It’s currently estimated that only 9% of people with Wills include provisions for their cats, dogs, or exotic birds. And unless you already have a sibling or friend who’s explicitly pledged to look after Pawudrey Hepburn, that could leave your pet in limbo if something serious happens to you.
If you can’t appoint a caregiver for whatever reason, there are several lifetime care centers that will provide for your pet after your death. Some are souped-up kennels with pools, others are shelters that will place your pup with a new family. Here are six to start, but you can also search for local options that can keep your pets happy and healthy.
If you’re just starting this process and weighing your options, contact the volunteers at 2nd Chance 4 Pets. While the nonprofit does not provide homes itself, it specializes in saving the pets of deceased owners from kill shelters. The people there can answer any questions you have about lifetime care facilities and help point you to one that makes sense for your furry friend. They have ties to homes all over the country, so their connections will come in handy.
This Texas sanctuary promises space for dogs, horses, donkeys, llamas, and cows. Once you reserve a spot, you’ll pay according to a fixed plan but can cancel at any time. So what are you getting out of this deal? The property includes a large ranch-style home with a patio, large grassy areas, and a pool. On-site “den moms” play with and supervise your pet 24/7. Plus, all the basics (food, veterinary care, etc.) are included.
If you want to set your cat up a Circle Star, keep an eye on the site -- facilities for felines, pigs, and birds are currently under way.
Animal Friends is a no-kill shelter in Pittsburgh with a special “society” open to cats and dogs. Donors who give $5,000 or more to the group are eligible to enroll in the Lifesavers Society, a program which pledges to care for your pet after you pass. Animal Friends will take your dog or cat in immediately upon your passing and then care for him or her personally until the shelter finds a new home that abides by its adoption guidelines. You’ll need to fill out a declaration of intent to get the ball rolling, which is available on the Animal Friends website.
Located in Virginia near the North Carolina state line, this sprawling farm specializes in long-term dog boarding. But Dancing Creek emphasizes that it’s no run-of-the-mill kennel. The owners live on the property and have handlers watching the dogs seven days a week. Your pooch will stay in an air-conditioned cabin, have access to large outdoor play areas daily, and enjoy some pampering thanks to the weekly warm lavender towel wipe down and massage. The lifetime care program requires a Trust, but they can talk you through your options. [Here’s how they describe it on their site.]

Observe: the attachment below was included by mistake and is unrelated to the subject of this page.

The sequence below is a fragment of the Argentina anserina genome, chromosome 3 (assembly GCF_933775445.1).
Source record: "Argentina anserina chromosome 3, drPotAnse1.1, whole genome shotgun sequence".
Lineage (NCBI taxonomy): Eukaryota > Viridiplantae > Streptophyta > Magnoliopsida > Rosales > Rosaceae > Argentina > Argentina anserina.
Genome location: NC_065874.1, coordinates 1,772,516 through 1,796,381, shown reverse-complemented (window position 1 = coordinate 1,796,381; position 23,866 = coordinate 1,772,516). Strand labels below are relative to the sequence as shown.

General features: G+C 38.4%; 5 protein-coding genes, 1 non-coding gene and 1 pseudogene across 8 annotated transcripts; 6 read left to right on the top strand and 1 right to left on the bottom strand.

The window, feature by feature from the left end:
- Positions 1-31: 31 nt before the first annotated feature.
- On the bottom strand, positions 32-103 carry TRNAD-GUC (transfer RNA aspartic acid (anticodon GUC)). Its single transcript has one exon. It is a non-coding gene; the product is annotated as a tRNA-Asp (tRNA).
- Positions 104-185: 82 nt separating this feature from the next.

Like Dancing Creek, this California nonprofit requires a Pet Trust before you can enroll in its perpetual care program. Once that’s set up, Peace of Mind makes a lifelong commitment to your dog. They’ll put your pup up in a boarding house with regular walks while they search for a suitable foster or permanent home. The new family will be determined by the “pet profile” you set up, which lists of your buddy’s likes, dislikes, health history, habits, and vet records. Peace of Mind does not discriminate against old or sick dogs, but it does have to determine that your pet qualifies before you can commit. If this sounds like your best option, you should reach out ASAP -- and give your lawyer a call while you’re at it. That Trust will require some legal expertise.
Most of the places on this list care exclusively for dogs, but Pet Pride of New York is a cats-only sanctuary. The shelter is located on 15 acres of wooded property out in Victor, New York. Any cat staying there receives his or her own large cage with a litter box, water, toys, food, and bed. But they’ll also get let out each day to play -- and if they have pals on the premises, they’ll be let out together. To reserve a space for your feline, you’ll need to sign a contract pledging to set aside a certain dollar amount in your Will for the nonprofit. You peruse the fine print via this online copy.
This national nonprofit organization works with hospices, home health agencies, and hospitals to keep "patients and their pets together at a time when they need each other the most." They assist with pet care while patients are alive, and provide help with re-homing to ensure pets find new forever homes. Check out the video on their site explaining the inspiration behind Pet Peace of Mind's purpose.
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Related Reading: How To Make Sure Your Pets Are Taken Care Of After You’re Gone